Bernard cuts up vintage Playboy magazines. Photo by Alison Harbaugh.

Bernard works on a new piece at her home studio. Photo by Alison Harbaugh.

work or surprise me and take the piece in an entirely new, fun, or terrible direction.” She will have a basic plan when she starts out, but the piece usually takes on a life of its own, evolving as she proceeds. For her first solo show, which took place in February 2020 at

Tsunami in Annapolis, Bernard created two new pieces. At the time of this writing, one was still in progress, set up on her workspace. It was being designed to be smaller than her prior works, with an intended message of coming awake—she had roughed

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Playboy Stanley by Mitzi Bernard. Collage on canvas.

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such, with a nod to the closet in which the women in the cutout images have been harbored. Notwithstanding, her work is gaining wider exposure with its inclusion in group shows such as SoCo Arts Lab, and it’s resonating with viewers. Recently, a woman in charge of the annual Playboy reunion contacted Bernard. She’d found her work on social media and was

inquiring about using Bernard’s images at an upcoming Playboy event. “I was excited she loved them and felt the message was a positive one,” says Bernard, “and to know that my message of strength and power in women was being heard by the women who were making those statements in my art.” █ For more information, visit www.mitzibernardclosetart.com.


in a butterfly with a woman’s face emerging at the head. She feels that Tsunami is a perfect venue for her work. Bernard says, “The art I create isn’t considered fine art, it’s considered outsider art and is appreciated more by people with an open mind who are open to my message.” Bernard considers herself an outsider, closet artist, which she describes as being akin to a closet smoker—someone who’s not really

Bernard and her dog, Stanley. Stanley was the subject of her first collage using cut up Playboy magazines. Photo by Alison Harbaugh. ScarFace by Mitzi Bernard. Collage on canvas.

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Robert DiLutis | March 20 & 21 | 8pm Haydn Copland Beethoven

Symphony No. 104, London Clarinet Concerto Symphony No. 8

Awadagin Pratt | May 1 & 2 | 8pm Garrop Beethoven Boyer

Pandora Undone Piano Concerto No. 1 Ellis Island: The Dream of America

Family Concert | May 9 | 11am The Life & Times of Beethoven This original Really Inventive Stuff program celebrates Beethoven, his remarkable age, and four famous notes. Featuring the music of Beethoven’s Fifth Symphony with a playful peppering of fascinating facts and trivia.

For tickets, call the Box Office: 410.263.0907 | Purchase online at annapolissymphony.org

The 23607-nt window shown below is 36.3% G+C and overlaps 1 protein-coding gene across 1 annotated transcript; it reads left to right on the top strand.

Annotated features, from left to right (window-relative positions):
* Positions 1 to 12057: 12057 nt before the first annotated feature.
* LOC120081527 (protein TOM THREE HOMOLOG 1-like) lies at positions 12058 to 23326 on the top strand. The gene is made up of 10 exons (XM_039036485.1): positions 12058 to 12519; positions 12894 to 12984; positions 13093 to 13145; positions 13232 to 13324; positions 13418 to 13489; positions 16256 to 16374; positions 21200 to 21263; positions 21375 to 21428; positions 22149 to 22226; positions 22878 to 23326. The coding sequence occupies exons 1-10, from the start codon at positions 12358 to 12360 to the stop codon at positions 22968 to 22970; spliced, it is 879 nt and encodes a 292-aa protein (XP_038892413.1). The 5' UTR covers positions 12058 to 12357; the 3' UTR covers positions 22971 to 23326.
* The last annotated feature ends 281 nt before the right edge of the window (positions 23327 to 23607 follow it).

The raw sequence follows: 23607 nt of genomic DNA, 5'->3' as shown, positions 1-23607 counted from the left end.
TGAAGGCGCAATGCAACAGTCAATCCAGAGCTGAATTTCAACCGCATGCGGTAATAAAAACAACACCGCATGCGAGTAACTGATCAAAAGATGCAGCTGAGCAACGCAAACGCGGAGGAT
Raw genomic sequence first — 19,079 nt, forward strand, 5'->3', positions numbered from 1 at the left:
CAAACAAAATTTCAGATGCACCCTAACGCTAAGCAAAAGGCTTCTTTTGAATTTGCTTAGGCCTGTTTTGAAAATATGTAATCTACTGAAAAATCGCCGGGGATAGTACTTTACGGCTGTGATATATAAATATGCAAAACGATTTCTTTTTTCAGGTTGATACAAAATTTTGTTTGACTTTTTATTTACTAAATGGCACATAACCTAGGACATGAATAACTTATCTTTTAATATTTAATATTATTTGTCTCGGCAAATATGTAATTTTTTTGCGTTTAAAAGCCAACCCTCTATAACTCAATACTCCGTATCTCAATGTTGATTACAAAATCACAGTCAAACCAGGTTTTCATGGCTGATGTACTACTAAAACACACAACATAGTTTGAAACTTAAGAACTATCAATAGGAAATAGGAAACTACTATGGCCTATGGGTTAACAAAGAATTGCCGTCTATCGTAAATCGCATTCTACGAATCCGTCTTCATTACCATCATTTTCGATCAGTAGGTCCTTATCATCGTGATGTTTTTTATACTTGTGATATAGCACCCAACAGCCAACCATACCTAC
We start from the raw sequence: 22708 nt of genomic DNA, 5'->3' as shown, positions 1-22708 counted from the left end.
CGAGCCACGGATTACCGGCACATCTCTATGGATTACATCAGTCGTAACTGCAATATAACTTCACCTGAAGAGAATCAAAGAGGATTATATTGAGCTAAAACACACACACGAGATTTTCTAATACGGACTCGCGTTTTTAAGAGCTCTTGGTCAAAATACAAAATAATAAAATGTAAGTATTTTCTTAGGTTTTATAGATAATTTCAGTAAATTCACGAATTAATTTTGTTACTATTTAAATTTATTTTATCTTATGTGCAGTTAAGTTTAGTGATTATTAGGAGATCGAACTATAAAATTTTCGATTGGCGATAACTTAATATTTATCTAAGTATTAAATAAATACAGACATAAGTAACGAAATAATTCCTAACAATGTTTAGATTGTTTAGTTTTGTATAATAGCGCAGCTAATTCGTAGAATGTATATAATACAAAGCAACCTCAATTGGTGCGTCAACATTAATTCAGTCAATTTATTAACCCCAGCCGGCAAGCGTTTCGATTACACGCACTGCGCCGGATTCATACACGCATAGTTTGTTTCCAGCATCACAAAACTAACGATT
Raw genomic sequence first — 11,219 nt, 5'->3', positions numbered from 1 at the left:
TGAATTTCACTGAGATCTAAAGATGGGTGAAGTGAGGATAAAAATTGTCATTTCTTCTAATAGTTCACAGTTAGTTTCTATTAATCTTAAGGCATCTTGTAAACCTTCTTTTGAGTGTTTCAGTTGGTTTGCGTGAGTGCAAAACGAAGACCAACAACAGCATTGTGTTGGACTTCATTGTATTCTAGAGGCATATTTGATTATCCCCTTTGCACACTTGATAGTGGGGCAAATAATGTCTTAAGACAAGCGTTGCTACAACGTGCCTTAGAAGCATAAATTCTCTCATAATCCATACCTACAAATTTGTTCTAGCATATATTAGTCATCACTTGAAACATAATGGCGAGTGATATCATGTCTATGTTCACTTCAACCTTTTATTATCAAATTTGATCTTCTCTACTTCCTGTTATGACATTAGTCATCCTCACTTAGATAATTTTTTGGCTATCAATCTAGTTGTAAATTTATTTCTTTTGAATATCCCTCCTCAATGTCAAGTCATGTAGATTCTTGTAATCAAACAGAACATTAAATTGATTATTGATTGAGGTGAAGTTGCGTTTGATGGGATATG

C AT E R I N G | C A F E | B A K E R Y




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Language of Music by MADELEINE PARSELL photography by EMILY KARCHER


ver the course of her life thus far, 82 years to be exact, Ann Mayo Muir has taken the hand of inspiration countless times and developed an impressive musical portfolio. In addition to her work with The Highwaymen and, more prominently, the Maine-based folk musician and songwriter Gordon Bok, Muir has studied under acclaimed traditional fiddlers Alasdair Fraser and Martin Hayes. Throughout her career, Muir’s talent has been guided by intuition and an unwavering ear for just the right sound. Arguably, both intuition and a good ear came in handy when Muir encountered Bok while she earned her stay at a ski lodge in Vermont by singing. An enthusiastic member of the audience led her to a neighboring A-frame to hear Bok sing for the lodge’s diners. She responded by sitting on the floor in front of the stage as patrons finished their meal. The two of them subsequently

discussed music for hours in a small kitchen off the stage, and the rest is history, as they say. Under Bok’s tutelage, Muir learned about folk music, which she had not particularly listened to previously. She had already discovered the chords she loved, most of which were not commonly used in folk music. While working together, Bok encouraged Muir to sing more like him—softly, with her eyes closed, and allowing the words to gently blend together—a method that did not stick. While Bok would sing softly to pull the audience in, Muir strived to sing with clarity for those in the very back of the room to hear. “I thought about the people in the back row . . . I wanted them to hear the words, because I liked the words,” she recalls. She also had a strong tendency to enunciate each word, having grown up with a nearly deaf father. Although Bok and Muir differed in many ways, their voices blended beautifully for almost 40 years, 27 of

Ann Mayo Muir enjoys a silly moment as she poses with her ukulele.

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She recalls having so many words and melodies floating through her mind that she feared someone else’s work would come out instead of her own. “ Then I realized it was impossible.”

Muir in her kitchen.